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Child's Ballads (Where to find)

Hello Colleagues,
Does anyone know of a good edition of the Child's Ballads?
The 19th century editions of the books were in five volumes and contained only the lyrics.
I have seen a book about the ballads that includes some of the melodies written out small at the top of the page and the words at the bottom of the page.
I am looking for an edition with the words and music on the same lines.
Dover publishes the five volumes at about $30 apiece.   But I don't know if they are reprints of the originals - in which case, they would be less than ideal (but workable).
Nick Page
Replies (3): Threaded | Chronological
on November 7, 2013 4:51pm
 You probably know about Bertrand Bronson's books (Princeton U., c. 1960) that catalogue the melodies, like Child did the words; but I haven't seen them in over 30 years and can't recall if the words and music were aligned.  In the (distant) past, I sang Child Ballads for my own enjoyment, and if I couldn't find a recorded traditional version that I liked (Jean Ritchie, Ewan McColl, Doc Watson, etc), I put together my own by choosing one of Bronson's melodies, and adding a version of the words that I liked from Child.  Often, I combined versions or added verses in order to recreate the full story.  Are you working on choral arrangements of ballads or another book, Nick?
For readers who may not know, Nick has written at least two books on choral singing, and Sing and Shine On I found to be an essential and indispensable guide when I started teaching elementary school music and choir in 2000, and still reread today.  His workshops are great too!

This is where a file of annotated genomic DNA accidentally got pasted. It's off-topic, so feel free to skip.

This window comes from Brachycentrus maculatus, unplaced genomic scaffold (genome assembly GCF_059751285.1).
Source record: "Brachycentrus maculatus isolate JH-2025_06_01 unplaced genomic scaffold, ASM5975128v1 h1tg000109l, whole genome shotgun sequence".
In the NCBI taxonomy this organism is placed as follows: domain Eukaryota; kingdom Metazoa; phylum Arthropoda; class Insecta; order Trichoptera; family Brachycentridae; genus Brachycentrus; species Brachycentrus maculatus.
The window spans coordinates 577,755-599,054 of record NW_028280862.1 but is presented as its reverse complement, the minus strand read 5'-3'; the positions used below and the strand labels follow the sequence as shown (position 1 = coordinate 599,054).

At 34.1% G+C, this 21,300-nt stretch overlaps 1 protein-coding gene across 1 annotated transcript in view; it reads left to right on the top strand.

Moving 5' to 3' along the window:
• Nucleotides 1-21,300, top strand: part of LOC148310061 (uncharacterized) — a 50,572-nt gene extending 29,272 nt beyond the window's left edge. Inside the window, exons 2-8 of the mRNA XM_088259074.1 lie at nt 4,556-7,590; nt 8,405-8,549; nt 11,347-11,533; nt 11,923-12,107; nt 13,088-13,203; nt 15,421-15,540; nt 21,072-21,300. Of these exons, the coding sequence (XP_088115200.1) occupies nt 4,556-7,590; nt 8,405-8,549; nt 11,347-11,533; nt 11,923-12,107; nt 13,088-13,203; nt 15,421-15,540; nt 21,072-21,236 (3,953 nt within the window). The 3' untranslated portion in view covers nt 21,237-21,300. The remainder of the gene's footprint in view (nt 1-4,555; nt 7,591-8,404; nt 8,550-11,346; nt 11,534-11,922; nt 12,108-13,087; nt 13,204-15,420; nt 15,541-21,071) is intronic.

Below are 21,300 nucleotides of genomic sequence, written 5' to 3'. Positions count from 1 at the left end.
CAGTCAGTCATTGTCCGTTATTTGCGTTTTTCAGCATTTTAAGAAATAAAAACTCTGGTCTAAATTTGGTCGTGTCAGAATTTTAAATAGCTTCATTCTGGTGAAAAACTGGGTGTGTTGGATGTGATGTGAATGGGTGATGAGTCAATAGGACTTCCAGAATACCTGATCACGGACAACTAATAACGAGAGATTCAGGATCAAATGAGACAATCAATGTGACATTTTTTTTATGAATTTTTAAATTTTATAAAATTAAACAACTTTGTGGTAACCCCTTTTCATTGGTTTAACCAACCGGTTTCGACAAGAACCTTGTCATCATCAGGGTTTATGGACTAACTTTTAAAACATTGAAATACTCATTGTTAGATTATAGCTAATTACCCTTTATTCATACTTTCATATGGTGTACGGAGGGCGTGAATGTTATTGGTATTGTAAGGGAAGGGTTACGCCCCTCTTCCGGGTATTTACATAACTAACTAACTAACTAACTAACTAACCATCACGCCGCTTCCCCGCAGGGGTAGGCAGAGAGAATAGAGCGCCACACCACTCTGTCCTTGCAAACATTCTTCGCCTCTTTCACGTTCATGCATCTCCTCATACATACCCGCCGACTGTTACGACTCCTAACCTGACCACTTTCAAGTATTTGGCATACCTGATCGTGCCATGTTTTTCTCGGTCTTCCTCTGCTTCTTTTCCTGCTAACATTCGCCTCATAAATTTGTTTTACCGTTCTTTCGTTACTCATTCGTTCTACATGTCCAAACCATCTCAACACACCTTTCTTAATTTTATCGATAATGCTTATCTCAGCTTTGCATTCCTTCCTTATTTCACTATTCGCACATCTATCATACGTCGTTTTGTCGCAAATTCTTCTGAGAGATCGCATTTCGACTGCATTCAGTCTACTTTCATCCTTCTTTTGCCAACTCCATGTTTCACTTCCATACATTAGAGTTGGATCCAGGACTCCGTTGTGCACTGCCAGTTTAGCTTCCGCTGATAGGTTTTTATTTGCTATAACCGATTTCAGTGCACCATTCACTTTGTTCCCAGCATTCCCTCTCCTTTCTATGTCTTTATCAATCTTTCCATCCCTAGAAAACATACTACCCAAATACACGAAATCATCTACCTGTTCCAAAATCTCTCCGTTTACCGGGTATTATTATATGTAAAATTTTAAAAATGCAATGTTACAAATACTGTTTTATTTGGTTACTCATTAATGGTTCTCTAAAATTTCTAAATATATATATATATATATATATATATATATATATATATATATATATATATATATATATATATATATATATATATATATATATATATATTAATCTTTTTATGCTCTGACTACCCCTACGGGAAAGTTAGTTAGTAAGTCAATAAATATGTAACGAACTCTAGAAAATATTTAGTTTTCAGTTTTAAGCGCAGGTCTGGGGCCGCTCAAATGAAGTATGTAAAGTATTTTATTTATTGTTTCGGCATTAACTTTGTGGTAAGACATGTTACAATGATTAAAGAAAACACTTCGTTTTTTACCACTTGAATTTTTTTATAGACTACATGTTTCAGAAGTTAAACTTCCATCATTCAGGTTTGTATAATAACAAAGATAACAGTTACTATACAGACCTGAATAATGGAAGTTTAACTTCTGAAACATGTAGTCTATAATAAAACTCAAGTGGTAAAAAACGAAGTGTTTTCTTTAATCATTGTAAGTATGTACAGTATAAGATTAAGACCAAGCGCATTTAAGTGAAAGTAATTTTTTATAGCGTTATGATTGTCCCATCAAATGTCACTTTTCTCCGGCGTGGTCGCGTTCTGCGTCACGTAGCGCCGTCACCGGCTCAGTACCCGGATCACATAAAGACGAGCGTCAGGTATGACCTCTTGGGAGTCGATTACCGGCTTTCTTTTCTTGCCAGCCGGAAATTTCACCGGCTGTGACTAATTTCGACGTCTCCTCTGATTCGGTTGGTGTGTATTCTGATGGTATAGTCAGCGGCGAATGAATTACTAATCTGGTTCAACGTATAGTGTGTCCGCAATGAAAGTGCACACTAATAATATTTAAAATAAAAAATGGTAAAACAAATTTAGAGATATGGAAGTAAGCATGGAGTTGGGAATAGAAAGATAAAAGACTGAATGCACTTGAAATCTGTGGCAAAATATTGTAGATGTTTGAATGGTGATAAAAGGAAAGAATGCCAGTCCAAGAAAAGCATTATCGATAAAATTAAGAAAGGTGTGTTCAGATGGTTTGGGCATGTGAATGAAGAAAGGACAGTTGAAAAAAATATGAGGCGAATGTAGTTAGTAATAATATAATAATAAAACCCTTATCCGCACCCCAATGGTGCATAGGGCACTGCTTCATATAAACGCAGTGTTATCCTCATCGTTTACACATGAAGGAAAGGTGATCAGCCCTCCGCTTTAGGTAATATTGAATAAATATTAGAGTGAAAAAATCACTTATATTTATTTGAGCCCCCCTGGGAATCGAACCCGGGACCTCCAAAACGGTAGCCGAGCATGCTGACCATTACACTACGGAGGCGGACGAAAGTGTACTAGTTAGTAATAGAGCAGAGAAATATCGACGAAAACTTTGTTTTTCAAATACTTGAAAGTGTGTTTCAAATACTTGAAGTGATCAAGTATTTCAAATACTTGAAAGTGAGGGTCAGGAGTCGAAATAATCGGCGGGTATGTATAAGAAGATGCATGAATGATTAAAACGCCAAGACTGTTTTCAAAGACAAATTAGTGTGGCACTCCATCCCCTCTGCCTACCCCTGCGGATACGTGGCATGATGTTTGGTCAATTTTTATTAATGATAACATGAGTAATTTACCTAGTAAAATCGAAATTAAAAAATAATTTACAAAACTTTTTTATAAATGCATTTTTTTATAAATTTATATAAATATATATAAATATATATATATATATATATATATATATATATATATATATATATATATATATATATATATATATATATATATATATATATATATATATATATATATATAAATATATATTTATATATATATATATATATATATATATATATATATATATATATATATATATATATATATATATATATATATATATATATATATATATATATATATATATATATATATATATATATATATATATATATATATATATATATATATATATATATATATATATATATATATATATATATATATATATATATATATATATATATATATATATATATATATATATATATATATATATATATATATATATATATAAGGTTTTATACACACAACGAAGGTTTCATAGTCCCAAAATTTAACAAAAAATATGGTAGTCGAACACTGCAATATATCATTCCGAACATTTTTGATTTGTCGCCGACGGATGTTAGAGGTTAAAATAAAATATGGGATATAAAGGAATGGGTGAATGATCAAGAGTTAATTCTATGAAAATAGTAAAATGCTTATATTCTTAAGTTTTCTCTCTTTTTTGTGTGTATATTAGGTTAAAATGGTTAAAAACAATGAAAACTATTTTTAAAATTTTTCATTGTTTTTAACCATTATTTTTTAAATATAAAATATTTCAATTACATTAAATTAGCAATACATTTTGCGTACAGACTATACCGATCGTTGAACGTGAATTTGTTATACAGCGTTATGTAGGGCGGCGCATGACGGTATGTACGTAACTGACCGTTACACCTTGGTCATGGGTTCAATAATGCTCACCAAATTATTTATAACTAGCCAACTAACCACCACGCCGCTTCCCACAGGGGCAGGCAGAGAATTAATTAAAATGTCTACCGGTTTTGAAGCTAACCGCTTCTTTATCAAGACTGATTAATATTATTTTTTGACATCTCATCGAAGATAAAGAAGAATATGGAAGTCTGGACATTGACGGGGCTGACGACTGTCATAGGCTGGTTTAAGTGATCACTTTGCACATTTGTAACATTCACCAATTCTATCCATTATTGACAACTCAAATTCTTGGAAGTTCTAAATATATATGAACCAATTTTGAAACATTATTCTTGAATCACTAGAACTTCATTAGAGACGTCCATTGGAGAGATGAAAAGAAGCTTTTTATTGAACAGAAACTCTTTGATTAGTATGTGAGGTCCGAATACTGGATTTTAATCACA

on November 7, 2013 6:25pm
You asked, "Are you working on choral arrangements of ballads or another book?"
Yes, I'm always looking for songs to arrange, but I am more interested right now in exploring my English roots.
In the last thirty years I have been blessed to participate in amazing Black Gospel singing, Klezmer Nign chanting, Sufi Prayers, sacred Cuban drum chants, an endless diversity.  I feel safe in all those worlds.   As a Cherokee woman told me once, we are all indigenous to the planet Earth.
But I recently heard a simple performance of a solo unacompanied singer singing I BOUGHT MY LOVE A CHERRY from the Child's Ballads (not the same version we know now).   And I was moved by every detail of the song, its' humor (hidden meanings), its' sadness (more double meanings), its' depth.  
I have so far found the five volume set of Child's Ballads published by both Loomis and Dover.   I think that both are reproductions of the original five volumes, but I won't be sure until the the volumes I ordered arrived.
Nick Page
on November 8, 2013 7:50am
 Hi Nick,
 A classic compilation from Childs, and often from The Folk Song Society: One Hundred English Folksongs collected by Cecil J Sharp was published by Oliver Ditson,Boston, 1916.
 It likely has been reissued many times over. The notes are comprehensive as to sources. I imagine the piano accomaniments reflect the local harmonization as reflected in Victorian times.
 A wonderful source!
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